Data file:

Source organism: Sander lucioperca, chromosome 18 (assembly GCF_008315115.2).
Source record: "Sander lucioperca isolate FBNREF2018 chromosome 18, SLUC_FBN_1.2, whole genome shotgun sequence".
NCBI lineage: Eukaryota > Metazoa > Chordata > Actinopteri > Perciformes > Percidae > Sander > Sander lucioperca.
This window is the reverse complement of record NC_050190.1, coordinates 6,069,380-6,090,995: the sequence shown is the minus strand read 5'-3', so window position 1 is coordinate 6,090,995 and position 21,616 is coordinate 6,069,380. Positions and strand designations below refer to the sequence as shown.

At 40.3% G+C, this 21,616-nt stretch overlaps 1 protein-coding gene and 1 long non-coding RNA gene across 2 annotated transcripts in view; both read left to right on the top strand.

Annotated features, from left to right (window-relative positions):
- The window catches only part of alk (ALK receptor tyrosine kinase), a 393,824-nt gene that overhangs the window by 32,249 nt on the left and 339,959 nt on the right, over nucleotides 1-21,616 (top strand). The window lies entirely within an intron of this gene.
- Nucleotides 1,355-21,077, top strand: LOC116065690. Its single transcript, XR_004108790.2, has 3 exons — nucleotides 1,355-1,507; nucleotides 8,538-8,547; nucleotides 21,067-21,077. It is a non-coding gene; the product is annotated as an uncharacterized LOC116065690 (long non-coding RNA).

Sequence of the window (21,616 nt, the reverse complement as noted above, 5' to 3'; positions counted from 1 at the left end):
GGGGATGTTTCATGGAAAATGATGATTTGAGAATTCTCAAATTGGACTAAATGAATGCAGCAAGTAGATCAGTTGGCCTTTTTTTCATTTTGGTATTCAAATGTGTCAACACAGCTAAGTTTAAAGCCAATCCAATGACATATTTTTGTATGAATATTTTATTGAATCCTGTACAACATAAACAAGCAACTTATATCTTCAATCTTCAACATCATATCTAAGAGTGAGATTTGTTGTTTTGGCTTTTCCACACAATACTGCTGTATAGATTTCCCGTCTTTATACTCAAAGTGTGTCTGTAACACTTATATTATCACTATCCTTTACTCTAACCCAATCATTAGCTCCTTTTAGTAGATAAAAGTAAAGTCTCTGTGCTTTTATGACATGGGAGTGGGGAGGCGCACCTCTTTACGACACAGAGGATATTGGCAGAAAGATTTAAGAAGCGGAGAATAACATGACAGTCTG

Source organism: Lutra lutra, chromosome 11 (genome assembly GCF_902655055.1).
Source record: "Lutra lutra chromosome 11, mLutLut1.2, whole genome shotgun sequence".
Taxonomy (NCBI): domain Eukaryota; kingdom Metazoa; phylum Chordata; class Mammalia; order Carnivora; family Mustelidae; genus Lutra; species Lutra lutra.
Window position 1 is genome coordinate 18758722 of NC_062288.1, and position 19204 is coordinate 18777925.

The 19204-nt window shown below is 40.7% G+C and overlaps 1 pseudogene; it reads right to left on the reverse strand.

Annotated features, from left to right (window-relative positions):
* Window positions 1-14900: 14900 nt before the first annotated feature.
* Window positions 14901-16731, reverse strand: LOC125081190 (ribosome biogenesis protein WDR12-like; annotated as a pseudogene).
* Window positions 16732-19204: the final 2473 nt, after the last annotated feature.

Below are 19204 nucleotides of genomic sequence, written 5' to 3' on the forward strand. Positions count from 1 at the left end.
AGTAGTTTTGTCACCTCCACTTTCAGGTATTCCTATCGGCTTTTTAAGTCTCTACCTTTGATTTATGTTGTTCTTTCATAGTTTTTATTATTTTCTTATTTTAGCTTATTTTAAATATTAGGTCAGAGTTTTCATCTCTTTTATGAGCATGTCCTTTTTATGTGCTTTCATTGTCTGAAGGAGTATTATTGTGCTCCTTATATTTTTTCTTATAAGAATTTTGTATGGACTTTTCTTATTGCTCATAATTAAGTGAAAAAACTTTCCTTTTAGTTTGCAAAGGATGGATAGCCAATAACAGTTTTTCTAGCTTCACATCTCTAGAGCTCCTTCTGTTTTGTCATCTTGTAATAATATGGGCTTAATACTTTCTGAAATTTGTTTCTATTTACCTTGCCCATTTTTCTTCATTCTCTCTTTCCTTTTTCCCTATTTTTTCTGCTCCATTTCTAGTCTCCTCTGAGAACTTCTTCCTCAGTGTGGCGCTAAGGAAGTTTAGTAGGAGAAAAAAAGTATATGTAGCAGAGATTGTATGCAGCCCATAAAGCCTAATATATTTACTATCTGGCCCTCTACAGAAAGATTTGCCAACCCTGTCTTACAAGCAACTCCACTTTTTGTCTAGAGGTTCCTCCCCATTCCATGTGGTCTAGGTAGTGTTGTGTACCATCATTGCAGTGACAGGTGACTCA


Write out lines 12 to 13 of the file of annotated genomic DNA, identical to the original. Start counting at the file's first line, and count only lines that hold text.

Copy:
Source record: "Lutra lutra chromosome 11, mLutLut1.2, whole genome shotgun sequence".
Taxonomy (NCBI): domain Eukaryota; kingdom Metazoa; phylum Chordata; class Mammalia; order Carnivora; family Mustelidae; genus Lutra; species Lutra lutra.